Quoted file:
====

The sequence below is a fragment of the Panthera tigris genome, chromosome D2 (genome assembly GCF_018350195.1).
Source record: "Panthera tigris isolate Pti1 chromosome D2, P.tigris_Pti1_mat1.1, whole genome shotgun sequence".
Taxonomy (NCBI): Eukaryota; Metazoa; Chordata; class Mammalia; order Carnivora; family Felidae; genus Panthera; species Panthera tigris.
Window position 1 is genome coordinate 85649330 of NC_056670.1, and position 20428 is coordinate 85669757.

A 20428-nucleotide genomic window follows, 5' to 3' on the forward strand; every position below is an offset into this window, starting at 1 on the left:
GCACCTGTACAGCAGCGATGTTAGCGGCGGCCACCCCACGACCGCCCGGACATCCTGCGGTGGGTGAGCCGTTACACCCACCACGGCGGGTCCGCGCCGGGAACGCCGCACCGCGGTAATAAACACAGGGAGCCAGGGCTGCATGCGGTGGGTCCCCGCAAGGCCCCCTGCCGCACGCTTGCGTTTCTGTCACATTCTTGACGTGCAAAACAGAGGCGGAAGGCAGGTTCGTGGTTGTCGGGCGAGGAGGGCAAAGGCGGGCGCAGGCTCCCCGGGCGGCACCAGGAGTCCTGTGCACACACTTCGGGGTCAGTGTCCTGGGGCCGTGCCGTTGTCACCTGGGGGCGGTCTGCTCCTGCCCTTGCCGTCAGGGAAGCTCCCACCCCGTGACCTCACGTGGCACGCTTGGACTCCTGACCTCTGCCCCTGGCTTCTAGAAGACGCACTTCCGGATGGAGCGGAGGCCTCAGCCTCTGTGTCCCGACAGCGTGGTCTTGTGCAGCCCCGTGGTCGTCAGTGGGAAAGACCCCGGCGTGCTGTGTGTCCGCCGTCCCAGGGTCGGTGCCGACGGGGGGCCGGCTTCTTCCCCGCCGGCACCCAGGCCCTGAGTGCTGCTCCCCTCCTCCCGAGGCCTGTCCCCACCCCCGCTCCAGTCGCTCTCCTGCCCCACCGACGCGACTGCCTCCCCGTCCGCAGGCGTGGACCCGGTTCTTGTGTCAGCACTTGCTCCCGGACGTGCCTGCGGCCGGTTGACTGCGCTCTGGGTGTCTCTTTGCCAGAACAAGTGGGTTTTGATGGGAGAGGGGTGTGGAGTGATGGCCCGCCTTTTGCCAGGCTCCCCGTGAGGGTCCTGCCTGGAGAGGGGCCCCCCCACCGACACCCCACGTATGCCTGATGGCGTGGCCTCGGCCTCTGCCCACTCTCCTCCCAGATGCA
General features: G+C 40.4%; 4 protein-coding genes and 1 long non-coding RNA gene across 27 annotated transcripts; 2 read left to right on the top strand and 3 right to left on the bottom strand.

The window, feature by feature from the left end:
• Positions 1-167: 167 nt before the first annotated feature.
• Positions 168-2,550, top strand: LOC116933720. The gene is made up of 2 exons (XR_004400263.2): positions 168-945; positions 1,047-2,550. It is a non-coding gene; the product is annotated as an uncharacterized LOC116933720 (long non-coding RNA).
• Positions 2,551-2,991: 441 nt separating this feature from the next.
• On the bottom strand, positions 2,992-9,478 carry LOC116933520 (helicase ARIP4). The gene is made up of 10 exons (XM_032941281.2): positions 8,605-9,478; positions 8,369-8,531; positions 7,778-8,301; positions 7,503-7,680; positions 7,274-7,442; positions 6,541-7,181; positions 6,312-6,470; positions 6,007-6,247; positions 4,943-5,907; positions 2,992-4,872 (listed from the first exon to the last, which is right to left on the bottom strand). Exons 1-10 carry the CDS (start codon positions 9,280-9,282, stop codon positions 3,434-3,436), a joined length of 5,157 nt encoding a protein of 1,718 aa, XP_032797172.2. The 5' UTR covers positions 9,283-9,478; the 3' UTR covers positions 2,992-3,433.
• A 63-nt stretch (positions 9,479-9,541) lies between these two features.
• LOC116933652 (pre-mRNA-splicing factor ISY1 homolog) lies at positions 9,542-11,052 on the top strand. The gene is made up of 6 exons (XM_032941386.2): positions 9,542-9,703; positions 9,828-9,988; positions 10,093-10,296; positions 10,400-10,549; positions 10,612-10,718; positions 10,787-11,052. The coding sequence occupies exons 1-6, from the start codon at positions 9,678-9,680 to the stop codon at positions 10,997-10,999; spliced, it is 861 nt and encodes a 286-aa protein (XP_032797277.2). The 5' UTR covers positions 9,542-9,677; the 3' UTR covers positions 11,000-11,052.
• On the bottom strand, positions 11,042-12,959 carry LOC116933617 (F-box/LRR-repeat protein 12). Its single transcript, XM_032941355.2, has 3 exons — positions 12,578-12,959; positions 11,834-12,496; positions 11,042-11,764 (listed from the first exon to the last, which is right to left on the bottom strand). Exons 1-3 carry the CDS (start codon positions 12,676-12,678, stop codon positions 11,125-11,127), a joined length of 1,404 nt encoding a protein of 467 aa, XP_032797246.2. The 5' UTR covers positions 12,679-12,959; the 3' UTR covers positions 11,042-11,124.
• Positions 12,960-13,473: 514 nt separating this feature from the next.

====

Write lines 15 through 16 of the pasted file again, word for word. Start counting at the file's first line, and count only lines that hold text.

• On the bottom strand, positions 11,042-12,959 carry LOC116933617 (F-box/LRR-repeat protein 12). Its single transcript, XM_032941355.2, has 3 exons — positions 12,578-12,959; positions 11,834-12,496; positions 11,042-11,764 (listed from the first exon to the last, which is right to left on the bottom strand). Exons 1-3 carry the CDS (start codon positions 12,676-12,678, stop codon positions 11,125-11,127), a joined length of 1,404 nt encoding a protein of 467 aa, XP_032797246.2. The 5' UTR covers positions 12,679-12,959; the 3' UTR covers positions 11,042-11,124.
• Positions 12,960-13,473: 514 nt separating this feature from the next.